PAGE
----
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CDC's HIV Prevention Programs in South Africa:

Youth Prevention

Teaching Life Skills, Encouraging Open Communication to Foster Healthy Behavior

"Among black cultures it is taboo to discuss sex with your own children. Some parents believe that the Department of Education should not teach sex education. However, empowering parents to speak to their children about sexuality can actually prevent sexual activity and risky behavior. Programs like Families Matter! provide parents with the skills to talk to their kids about sex."
— Hilda Maringa
 

Youth Prevention Activity Manager, CDC South Africa

The HIV epidemic disproportionately affects South Africa's youth, aged 15-24, and in particular young women. According to the 2008 UNAIDS report 12.7% of young women are living with HIV compared with 4% of young men. However, HIV prevalence is improving among 0 - 19 year olds. The 2008 Human Sciences Research Council (HSRC) survey results show the HIV epidemic stabilizing in South Africa particularly among the youth. The HIV prevalence declined among children age 2-14, from 5.6% in 2002 to 2.5% in 2008.

In addition, there has been a decline in new infections among adolescents age 15-19. The improvement in the prevalence rate of children is largely attributed to successful implementation of multi-faceted HIV-prevention interventions.

The U.S. Centers for Disease Control and Prevention in South Africa (CDC South Africa), through its Global AIDS Program (GAP), supports a comprehensive program of culturally and age appropriate prevention activities that are consistent with South Africa's National Strategic Plan for HIV & AIDS and STI, 2007-2011 (NSP). Early sexual debut and low consistent condom use are among the major drivers of the epidemic among youth in South Africa.

Stronger Role for Families

To strengthen the role of families in HIV youth prevention, CDC South Africa is adapting and planning a nationwide pilot of the U.S.-based Families Matter! program to fit the South African context. Families Matter! is an evidence-based intervention designed to help adult family members effectively communicate with youth about HIV prevention while creating a safe environment, especially for young women. The program targets children before their first sexual activity, age 9-12 at schools by teaching them life skills so they can comfortably talk to their parents about sexuality.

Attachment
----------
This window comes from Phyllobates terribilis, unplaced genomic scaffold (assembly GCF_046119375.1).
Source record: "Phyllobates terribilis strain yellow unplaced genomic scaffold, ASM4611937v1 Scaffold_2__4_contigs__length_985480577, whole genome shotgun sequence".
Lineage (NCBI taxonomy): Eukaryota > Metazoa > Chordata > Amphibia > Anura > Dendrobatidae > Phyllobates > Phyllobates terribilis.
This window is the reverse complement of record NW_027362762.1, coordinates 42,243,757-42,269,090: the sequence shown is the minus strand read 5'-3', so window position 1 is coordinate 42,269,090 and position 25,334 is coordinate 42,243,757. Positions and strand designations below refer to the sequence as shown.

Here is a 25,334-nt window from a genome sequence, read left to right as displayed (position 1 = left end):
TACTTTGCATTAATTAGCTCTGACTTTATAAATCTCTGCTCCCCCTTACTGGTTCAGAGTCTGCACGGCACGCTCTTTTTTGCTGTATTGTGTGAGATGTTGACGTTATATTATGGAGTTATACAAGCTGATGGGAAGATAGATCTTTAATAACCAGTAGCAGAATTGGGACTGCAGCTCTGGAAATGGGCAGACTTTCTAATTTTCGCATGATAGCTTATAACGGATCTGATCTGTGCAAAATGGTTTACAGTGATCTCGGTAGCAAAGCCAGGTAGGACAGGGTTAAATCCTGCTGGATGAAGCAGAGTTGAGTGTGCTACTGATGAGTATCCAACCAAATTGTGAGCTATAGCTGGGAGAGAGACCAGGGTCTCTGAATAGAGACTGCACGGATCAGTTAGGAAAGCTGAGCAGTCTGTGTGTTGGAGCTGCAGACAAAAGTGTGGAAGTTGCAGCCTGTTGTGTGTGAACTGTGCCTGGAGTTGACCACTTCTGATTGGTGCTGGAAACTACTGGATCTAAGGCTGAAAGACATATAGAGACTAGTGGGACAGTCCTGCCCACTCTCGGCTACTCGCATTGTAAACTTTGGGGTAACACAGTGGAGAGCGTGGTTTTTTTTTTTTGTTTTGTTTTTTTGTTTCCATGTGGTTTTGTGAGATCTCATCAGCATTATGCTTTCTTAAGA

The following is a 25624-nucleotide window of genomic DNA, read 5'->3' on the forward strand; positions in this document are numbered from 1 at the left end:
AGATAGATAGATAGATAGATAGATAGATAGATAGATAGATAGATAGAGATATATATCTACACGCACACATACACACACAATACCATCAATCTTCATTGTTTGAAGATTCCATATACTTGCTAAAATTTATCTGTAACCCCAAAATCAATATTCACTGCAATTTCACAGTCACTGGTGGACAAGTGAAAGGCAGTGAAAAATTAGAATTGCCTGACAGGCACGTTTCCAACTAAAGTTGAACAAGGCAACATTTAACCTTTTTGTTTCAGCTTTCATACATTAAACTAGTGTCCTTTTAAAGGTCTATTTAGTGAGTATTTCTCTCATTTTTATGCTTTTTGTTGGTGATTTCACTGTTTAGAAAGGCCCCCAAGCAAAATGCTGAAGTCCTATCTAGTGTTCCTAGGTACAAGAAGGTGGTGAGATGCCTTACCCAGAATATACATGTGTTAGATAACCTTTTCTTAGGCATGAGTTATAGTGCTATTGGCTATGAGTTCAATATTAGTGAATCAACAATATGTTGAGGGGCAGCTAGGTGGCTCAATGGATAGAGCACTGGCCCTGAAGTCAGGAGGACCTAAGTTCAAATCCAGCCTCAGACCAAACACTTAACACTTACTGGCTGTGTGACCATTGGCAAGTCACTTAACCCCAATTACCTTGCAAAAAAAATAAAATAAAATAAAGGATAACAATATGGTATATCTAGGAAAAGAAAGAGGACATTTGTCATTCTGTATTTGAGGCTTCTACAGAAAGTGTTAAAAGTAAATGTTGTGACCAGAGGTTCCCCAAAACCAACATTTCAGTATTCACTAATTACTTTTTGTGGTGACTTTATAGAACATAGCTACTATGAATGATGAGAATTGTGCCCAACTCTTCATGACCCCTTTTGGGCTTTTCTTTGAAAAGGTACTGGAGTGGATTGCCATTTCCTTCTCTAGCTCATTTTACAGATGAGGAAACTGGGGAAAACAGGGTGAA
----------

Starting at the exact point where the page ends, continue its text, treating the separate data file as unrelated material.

CDC South Africa also trains young, out-of-school youth as mentors, and place them in youth centers, or youth-friendly clinics to help counsel and mentor peers. With HIV being an integral part of reproductive health and knowledge the counseling and mentoring may take the form of rape counseling or advice on sex and sexuality.

South Africa's Department of Education (DOE) works with CDC South Africa's partners to support comprehensive, skills-based HIV education. Health messages encourage delayed onset of sexual activity for youth age 10-14 and improve risk perception of multiple concurrent partners among sexually active youth. Gender issues are addressed through tailored curriculum for girls and young women to enhance their self-esteem and raise awareness about the risks of cross-generational sex with older men. CDC South Africa provides partners with skills-building assistance to promote best practices through curriculum-based HIV education, peer education, community mobilization, and parent interventions.

Coordinated efforts

CDC South Africa will continue to work hand-in-hand with the government of South Africa to coordinate prevention activities designed to protect the nation's youth. Partners are encouraged to align their activities with the National Strategic Plan and to sign memoranda of understanding with relevant provincial governments to enhance program sustainability, integration, and effectiveness. In addition, partners in the same geographic area are encouraged to collaborate in order to leverage resources for greater coordination and coverage. National nongovernmental organizations are also requested to mentor and assist community based organizations.

 
 
 
  • Page last reviewed: December 5, 2011
  • Page last updated: December 5, 2011
  • Content source: Global Health
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